Why training is crucial to flood defence planning

20 January 2015

Develop Training’s Marketing Manager, Rebecca Tunstall, comments on the success of the firm’s recent attendance at the Flood Defence Expo, but says more needs to be done on the training side, preparing operatives to be skill-ready and able to deliver the right solutions. shutterstock_122886430

Develop Training’s presence at last month’s Flood Defence Expo at Excel London proved a positive and valuable addition to the show. As the UK’s leading accredited provider of compliance, technical, and safety training we were able to utilise the exhibition as a platform to showcase our City and Guilds accredited flood defence training solutions, and also present company associate, Mike Todd, who as an External Quality Assurer for City and Guilds, has been pivotal in the development of our specialist flood training programmes.

The courses, which have been based upon recommendations highlighted in the 2008 National Flood Defence Strategy, The Pitt Report, prepare and certify operatives to adhere to corporate compliance, which in turn helps lessen demands placed on local councils and associated services.

Such training is absolutely critical, however, as we discovered at the show at present there currently appears to be a focus mainly on products, as opposed to knowledge and training.

We feel the two must go hand in hand. Having the technology and product development to address flood crises is essential. So, too, is a strategy to train operatives in how to work safely, legally and effectively in flooded conditions, as they implement the purpose-designed solutions and technically advanced equipment created to tackle these problems.

Tools without working knowledge can be ineffective and what we’ve taken away from this year’s Flood Expo is a feeling that the Environment Agency, local councils, and fire and rescue services would do well to place the importance of flood defence training as high a priority as the solution-based equipment.

But who should the responsibility lie with? Despite its sensible proposals, many aspects of the Pitt Report are yet to be realised. When the BBC’s Environment Analyst, Roger Harrabin, examined the progress made on implementing the Pitt Report recommendations earlier last year, he concluded that basic steps to protect homes from flooding still haven’t been taken and that we are clearly not adapted to current climate variability, let alone changes in risk associated with climate change.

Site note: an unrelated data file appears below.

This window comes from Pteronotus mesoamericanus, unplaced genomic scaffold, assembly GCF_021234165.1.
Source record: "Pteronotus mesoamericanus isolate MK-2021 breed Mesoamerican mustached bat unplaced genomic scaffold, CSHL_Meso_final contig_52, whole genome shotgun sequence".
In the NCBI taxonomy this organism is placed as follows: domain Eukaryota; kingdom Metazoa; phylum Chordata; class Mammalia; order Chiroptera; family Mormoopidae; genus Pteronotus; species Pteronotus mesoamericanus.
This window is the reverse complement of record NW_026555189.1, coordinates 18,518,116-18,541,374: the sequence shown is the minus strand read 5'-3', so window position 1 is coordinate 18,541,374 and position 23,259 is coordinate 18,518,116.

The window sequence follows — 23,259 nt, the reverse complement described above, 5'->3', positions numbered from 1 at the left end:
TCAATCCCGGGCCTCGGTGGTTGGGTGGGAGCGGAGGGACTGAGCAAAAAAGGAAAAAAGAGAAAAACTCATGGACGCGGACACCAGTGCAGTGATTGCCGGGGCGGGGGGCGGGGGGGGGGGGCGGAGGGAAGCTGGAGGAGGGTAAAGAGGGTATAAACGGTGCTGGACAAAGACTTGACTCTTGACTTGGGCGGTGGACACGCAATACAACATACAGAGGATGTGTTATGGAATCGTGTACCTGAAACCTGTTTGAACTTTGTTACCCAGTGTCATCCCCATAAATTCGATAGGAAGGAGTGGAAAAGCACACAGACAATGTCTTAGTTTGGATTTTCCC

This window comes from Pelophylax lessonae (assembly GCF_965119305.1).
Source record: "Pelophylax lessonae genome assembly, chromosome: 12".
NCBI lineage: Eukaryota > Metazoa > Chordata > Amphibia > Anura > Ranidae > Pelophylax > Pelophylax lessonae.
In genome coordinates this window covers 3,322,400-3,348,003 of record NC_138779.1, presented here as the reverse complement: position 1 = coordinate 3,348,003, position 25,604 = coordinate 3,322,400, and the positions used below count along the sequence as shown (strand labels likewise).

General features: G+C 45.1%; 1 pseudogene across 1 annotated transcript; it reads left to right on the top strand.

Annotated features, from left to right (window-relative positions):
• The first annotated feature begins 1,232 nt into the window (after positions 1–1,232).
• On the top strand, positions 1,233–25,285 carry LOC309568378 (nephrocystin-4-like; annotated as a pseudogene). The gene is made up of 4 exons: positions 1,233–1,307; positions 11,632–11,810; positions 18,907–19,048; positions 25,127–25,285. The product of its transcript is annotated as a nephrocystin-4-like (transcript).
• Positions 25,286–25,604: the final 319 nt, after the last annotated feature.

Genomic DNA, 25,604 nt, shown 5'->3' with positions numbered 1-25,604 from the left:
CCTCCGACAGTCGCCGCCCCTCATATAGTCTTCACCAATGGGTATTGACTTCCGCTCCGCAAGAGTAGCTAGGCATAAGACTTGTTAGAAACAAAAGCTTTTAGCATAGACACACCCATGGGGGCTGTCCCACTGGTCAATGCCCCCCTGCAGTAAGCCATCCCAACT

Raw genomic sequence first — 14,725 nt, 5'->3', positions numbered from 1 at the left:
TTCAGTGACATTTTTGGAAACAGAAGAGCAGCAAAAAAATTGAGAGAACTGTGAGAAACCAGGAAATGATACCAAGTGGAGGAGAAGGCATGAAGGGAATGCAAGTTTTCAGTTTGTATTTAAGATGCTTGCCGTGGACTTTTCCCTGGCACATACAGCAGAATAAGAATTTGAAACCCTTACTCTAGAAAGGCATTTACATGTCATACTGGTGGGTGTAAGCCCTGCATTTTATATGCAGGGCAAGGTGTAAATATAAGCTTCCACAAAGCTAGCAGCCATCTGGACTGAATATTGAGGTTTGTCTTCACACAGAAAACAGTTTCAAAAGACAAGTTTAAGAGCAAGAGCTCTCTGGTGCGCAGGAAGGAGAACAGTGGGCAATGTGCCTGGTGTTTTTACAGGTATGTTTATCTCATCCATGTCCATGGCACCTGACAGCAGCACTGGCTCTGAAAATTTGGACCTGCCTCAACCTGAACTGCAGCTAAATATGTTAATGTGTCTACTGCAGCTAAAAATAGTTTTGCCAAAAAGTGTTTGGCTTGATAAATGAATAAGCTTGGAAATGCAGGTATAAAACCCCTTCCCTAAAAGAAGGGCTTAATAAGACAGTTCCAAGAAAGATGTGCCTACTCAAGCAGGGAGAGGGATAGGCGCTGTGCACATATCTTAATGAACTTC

Reduced funding, delays in the assignment of responsibility and the unpredictable nature of the weather all add to a list of reasons why the report’s recommendations have not yet been fully and successfully fulfilled, and, with a general election on the horizon, the uncertainty as to who the next Government will be, will likely delay matters further.

So, irrespective of future Governmental direction, isn’t it preferable to attempt the prevention of the devastating effects of flood through common sense and good business practice? Waiting for the Pitt Report to be fully and successfully actioned could take a considerable time, and with the Environment Agency pushing for local communities and organisations to ‘self-help’, creating appropriate strategies could be a very real and encouraging way to start seeing much needed results.
Water

Taking the initiative to train staff in accordance with Pitt Report recommendations and in line with an ever-increasing product range of equipment, which has been designed to reduce, re-address and resolve flooding issues is surely the way to place the safety of workers, well-being of customers and environmental responsibility to the fore. Not to mention the issue of corporate liability with regard to staff and clients in flood situations, which is a concern companies with flood-risk on their radars can well do without.

Training staff in advance of flood occurrence, or securing knowledge to implement preventative measures can be straight forward and advancing, as well as a considerable investment, which is why we feel that training can, and should be viewed as equally critical to the most sophisticated design technology in the UK’s long-term flood defence strategy.

At Develop Training, our City and Guilds accredited Flood Defence and Flood Incident training solutions provide operatives with the skills to deliver incident management, support effective working, communicate correctly with those involved in a flooding incident, as well as, if applicable, supervise others in a crisis team.

Download Slideshow -  Working Safely in Surface Water Flooding